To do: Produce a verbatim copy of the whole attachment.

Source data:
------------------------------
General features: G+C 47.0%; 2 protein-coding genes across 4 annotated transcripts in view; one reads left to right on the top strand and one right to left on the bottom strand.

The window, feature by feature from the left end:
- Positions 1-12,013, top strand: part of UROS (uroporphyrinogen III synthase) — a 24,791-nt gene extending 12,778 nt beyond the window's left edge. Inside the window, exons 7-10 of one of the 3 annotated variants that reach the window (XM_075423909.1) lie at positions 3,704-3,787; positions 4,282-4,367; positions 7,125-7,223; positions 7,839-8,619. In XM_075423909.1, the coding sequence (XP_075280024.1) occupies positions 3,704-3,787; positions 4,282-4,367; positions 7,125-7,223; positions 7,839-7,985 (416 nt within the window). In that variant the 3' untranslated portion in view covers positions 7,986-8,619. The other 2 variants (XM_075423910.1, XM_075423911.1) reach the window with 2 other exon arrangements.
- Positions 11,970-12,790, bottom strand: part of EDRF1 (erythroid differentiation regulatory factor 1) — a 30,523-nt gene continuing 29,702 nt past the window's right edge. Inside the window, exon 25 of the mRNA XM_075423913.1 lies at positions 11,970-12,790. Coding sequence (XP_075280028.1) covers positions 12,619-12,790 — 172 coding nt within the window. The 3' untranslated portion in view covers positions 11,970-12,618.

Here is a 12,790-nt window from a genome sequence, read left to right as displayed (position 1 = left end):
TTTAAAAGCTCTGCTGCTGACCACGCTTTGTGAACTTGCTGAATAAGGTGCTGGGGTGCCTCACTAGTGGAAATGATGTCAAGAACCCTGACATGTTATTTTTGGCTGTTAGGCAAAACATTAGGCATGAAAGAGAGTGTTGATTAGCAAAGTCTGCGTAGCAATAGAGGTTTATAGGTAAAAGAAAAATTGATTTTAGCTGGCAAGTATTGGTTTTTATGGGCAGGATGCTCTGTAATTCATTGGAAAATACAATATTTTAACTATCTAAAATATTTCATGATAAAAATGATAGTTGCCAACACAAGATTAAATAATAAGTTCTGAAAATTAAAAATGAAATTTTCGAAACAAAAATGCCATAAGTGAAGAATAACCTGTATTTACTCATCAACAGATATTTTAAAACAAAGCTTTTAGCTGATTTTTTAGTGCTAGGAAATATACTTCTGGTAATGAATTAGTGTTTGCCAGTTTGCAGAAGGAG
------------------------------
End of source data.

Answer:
General features: G+C 47.0%; 2 protein-coding genes across 4 annotated transcripts in view; one reads left to right on the top strand and one right to left on the bottom strand.

The window, feature by feature from the left end:
- Positions 1-12,013, top strand: part of UROS (uroporphyrinogen III synthase) — a 24,791-nt gene extending 12,778 nt beyond the window's left edge. Inside the window, exons 7-10 of one of the 3 annotated variants that reach the window (XM_075423909.1) lie at positions 3,704-3,787; positions 4,282-4,367; positions 7,125-7,223; positions 7,839-8,619. In XM_075423909.1, the coding sequence (XP_075280024.1) occupies positions 3,704-3,787; positions 4,282-4,367; positions 7,125-7,223; positions 7,839-7,985 (416 nt within the window). In that variant the 3' untranslated portion in view covers positions 7,986-8,619. The other 2 variants (XM_075423910.1, XM_075423911.1) reach the window with 2 other exon arrangements.
- Positions 11,970-12,790, bottom strand: part of EDRF1 (erythroid differentiation regulatory factor 1) — a 30,523-nt gene continuing 29,702 nt past the window's right edge. Inside the window, exon 25 of the mRNA XM_075423913.1 lies at positions 11,970-12,790. Coding sequence (XP_075280028.1) covers positions 12,619-12,790 — 172 coding nt within the window. The 3' untranslated portion in view covers positions 11,970-12,618.

Here is a 12,790-nt window from a genome sequence, read left to right as displayed (position 1 = left end):
TTTAAAAGCTCTGCTGCTGACCACGCTTTGTGAACTTGCTGAATAAGGTGCTGGGGTGCCTCACTAGTGGAAATGATGTCAAGAACCCTGACATGTTATTTTTGGCTGTTAGGCAAAACATTAGGCATGAAAGAGAGTGTTGATTAGCAAAGTCTGCGTAGCAATAGAGGTTTATAGGTAAAAGAAAAATTGATTTTAGCTGGCAAGTATTGGTTTTTATGGGCAGGATGCTCTGTAATTCATTGGAAAATACAATATTTTAACTATCTAAAATATTTCATGATAAAAATGATAGTTGCCAACACAAGATTAAATAATAAGTTCTGAAAATTAAAAATGAAATTTTCGAAACAAAAATGCCATAAGTGAAGAATAACCTGTATTTACTCATCAACAGATATTTTAAAACAAAGCTTTTAGCTGATTTTTTAGTGCTAGGAAATATACTTCTGGTAATGAATTAGTGTTTGCCAGTTTGCAGAAGGAG